Assessment VI.docx - a Control over municipal solid waste...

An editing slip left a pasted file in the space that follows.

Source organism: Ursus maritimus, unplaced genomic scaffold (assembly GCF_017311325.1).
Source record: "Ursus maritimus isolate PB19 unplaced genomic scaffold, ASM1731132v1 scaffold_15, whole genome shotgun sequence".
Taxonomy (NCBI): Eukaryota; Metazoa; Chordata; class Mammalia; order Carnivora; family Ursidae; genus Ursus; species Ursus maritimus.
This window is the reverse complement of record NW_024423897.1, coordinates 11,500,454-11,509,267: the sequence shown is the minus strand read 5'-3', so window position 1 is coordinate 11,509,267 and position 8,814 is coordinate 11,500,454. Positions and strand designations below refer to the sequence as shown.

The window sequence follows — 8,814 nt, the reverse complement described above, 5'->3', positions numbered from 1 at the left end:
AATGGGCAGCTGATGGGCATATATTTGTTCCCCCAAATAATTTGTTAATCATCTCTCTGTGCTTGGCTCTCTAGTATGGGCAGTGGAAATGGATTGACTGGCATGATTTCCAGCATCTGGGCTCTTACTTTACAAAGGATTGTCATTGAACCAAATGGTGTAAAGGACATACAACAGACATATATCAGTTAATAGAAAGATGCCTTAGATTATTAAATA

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a.Control over municipal solid waste that was generated by the population of Mexico began on July 15th, 1891, and “the First Sanitary Code was created by the Health Council.” (Vega, 2006) The first major works by the federation was completed in the 1960’s when the first sanitary waste landfill was designed and was put into operation (Vega, 2006). This began the MSW collection and disposal plans in capital cities. Due to environmental deterioration, in 1976, the Environment Improvement Sub-secretary was created (Vega, 2006). In 1983, the RS100 programwas started (Vega, 2006). This also created a standard of the design of sanitary landfills and programs for collection route design (Vega, 2006). Currently only about 26% of cities have good collection routes (Vega, 2006). Most waste collected is not treated and just ends up in landfills (Vega, 2006). b.Garbage is waste that contains food waste and is highly decomposable and about 14 % of refuse is considered garbage (Nathanson, 2015). Rubbish is considered mostly dry materials that consist of glass, rubber, paper, metal cans, wood, and textiles (Nathanson, 2015). Rubbish consists of the bulk of refuse which is approximately 86% (Nathanson, 2015). Refuse consists of both rubbish and garbage (Nathanson, 2015). Trash is defined as the bulky materials that may need special handling (Nathanson, 2015). Some examples would include TVs, chairs, couches, and mattresses (Nathanson, 2015).c.The EPA's integrated solid waste management strategy has three main points, these are source reduction, recycling, and disposal (Nathanson, 2015). Source reduction focusses on reuse of on-site products, reduction of packaging, increasing the life of products, and composting (Nathanson, 2015). Recycling focusses on recovery and processing for reuse and off site composting (Nathanson, 2015). Disposal focusses on incineration and land disposal (Nathanson, 2015). d.The byproducts of incineration are fly ash, bottom ash, and heat (Nathanson, 2015). Fly ash which is mostly lost out of the incinerator through the flue and is the more hazardous of the two ashes (Nathanson, 2015). Fly ash when is travels through the flue is scrubbed out (Nathanson, 2015). Bottom ash consists of the bulk of the ash and is about 5 % of the total volume of what was burned (Nathanson, 2015).

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